The Year in Review

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2014 was a remarkable year for the Abbeville Institute.

1. Our well attended Twelfth Annual Summer School focused on the War for Southern Independence. Southerners fought the bloodiest war of the 19th century against overwhelming odds for national independence. About a quarter of Confederate generals were born in the North or in Europe. Why were so many Northerners who had been in the South for any length of time loyal to the Confederacy? What was there about this society that generated loyalty and sacrifice in minorities such as Catholics, Jews, and American Indians. Jews, and especially Catholics, were not well received in the North. Lectures can be downloaded for free here. Consider attending our next Summer School in 2015. Scholarships will be available.

2. Our Twelfth Annual Scholars Conference at Liberty University focused on the topic “The Fracturing of American National Identity and the Southern Tradition.” In Who Are We? Challenges to America’s National Identity, Harvard’s Samuel Huntington argued that our ruling elites have followed policies over the past fifty years that are leading to the disintegration of America’s national identity. The differences that divide Americans today moral, political and constitutional are greater in number and more profound than those that led in 1861 to the collapse of a common American identity into two warring countries. Yet one rarely finds a public forum in which the crisis can be explored and understood much less a discussion of what, if anything, can be done about it. Instead the language of a common American national identity continues to be employed, masking deep and even incommensurable identities.

3. Carey Roberts and Donald Livingston were speakers at a conference sponsored by the Liberty and Ethics Center at Lindenwood University, St. Charles Missouri. The topic was “Is Government the Problem? A Seminar in Economic Federalism,” March 21-23. The Director of the Liberty and Ethics Center is Rachel Douchant who, as a doctoral student, attended the first Abbeville Summer School in 2002.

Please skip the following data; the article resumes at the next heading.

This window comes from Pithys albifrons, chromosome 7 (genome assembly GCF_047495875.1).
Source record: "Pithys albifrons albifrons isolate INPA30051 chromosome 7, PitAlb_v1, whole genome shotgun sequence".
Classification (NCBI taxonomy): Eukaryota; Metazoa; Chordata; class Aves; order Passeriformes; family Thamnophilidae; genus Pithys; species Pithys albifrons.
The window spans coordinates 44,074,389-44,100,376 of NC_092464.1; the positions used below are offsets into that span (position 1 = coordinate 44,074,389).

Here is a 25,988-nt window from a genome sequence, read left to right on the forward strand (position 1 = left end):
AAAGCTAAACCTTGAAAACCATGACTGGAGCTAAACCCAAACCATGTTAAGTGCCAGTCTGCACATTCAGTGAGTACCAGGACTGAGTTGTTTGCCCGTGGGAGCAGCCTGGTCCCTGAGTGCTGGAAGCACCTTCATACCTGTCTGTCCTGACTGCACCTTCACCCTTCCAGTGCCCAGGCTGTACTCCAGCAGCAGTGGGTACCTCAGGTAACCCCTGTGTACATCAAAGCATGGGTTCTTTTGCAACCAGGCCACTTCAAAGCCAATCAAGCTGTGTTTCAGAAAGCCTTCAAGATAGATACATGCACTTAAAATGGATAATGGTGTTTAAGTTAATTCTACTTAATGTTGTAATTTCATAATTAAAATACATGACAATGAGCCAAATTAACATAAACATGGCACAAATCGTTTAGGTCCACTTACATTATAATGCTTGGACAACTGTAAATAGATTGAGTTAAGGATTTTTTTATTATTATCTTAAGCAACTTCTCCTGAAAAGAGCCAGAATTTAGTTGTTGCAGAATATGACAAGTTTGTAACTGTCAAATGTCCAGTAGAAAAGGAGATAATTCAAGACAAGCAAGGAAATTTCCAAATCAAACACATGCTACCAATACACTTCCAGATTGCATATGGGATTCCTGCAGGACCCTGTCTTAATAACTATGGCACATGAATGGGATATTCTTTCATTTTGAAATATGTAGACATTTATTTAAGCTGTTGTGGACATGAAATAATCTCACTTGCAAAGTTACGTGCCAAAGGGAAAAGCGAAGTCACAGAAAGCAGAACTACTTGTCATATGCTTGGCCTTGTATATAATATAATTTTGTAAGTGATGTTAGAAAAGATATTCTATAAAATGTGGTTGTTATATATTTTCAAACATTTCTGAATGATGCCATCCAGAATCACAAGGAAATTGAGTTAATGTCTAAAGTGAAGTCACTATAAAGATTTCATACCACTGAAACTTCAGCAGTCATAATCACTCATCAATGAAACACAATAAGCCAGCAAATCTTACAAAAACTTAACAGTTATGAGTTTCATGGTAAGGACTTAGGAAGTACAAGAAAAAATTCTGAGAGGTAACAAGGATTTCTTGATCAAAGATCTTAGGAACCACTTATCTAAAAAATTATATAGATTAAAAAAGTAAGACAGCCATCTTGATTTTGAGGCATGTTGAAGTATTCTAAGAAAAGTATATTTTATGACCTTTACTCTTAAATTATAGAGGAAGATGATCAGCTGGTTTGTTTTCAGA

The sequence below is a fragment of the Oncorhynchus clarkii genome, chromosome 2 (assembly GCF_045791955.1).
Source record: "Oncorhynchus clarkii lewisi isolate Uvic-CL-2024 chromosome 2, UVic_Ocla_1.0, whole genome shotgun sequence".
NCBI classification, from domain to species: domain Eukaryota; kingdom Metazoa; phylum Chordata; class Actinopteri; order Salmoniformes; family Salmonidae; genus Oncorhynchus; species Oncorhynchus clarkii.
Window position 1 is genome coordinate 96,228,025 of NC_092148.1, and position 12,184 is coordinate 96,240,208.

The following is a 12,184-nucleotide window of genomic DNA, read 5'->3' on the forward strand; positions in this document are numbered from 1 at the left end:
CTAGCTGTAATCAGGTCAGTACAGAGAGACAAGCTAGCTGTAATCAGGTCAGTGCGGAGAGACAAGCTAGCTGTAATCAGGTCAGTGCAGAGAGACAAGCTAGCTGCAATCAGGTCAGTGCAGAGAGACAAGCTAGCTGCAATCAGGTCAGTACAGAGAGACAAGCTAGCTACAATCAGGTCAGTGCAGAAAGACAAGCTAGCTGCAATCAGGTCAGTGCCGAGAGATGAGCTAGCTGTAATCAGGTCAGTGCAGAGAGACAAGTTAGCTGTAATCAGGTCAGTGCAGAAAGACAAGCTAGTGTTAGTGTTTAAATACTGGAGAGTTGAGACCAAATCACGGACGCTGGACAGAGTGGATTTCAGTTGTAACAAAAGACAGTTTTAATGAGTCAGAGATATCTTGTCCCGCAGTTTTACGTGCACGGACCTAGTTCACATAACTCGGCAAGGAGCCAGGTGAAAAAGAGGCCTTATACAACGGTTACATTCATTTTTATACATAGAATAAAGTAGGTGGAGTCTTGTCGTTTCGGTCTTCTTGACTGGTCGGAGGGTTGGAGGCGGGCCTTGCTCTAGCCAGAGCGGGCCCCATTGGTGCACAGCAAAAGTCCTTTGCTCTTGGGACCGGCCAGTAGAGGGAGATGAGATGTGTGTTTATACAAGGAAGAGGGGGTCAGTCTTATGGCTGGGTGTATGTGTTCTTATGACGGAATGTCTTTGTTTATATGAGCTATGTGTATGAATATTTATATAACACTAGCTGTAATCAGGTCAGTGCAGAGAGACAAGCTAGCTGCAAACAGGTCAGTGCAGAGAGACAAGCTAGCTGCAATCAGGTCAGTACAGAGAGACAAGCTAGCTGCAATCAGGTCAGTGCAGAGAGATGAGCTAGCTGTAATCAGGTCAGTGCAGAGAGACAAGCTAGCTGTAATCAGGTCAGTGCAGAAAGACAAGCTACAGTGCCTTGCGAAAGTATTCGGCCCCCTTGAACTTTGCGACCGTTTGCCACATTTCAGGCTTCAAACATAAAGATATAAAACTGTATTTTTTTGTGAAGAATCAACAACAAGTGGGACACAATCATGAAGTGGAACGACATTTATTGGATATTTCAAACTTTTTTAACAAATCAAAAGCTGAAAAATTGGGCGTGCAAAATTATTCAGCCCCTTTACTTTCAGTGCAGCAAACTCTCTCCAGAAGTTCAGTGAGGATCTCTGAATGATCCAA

4. Robert Peters and Greg Womack sponsored a JEFFERSON SEMINAR on the topic “Frontier Louisiana: The Culture and History of Northwest Louisiana.” Poet David Middleton reflected on his own work in “Readings and Musings of a Southern Poet From Northwest Louisiana.” Ann Bowie spoke on “Burke, Calhoun, and the American Founding: The Metaphysical Significance of Society Before Government.” And Roger Busbice spoke on Louisiana’s “Leonidas Polk: Bishop, General, and Scholar.”

Jefferson Seminars are gatherings sponsored by a local host who invites an Abbeville scholar (or scholars) to present on a topic chosen by the host. They can vary in size and format from a seminar with twelve participants to a conference with a hundred. Consider hosting a Jefferson Seminar in your locality. Please contact us via the website for more details.

5. Howard White and Clyde Wilson established The Society of Independent Southern Historians which explores the Southern tradition from its own point of view. The Society posts a helpful listing of essays, books, movies, and discussions on all aspects of the Southern tradition and its people from the 17th century to 1940. See the website.

6. Donald Livingston, Carey Roberts, and Bill Wilson presented a series of lectures on the Jefferson tradition to the Thomas Jefferson Heritage Society at the University of Virginia. The lectures were broadcast on C-Span.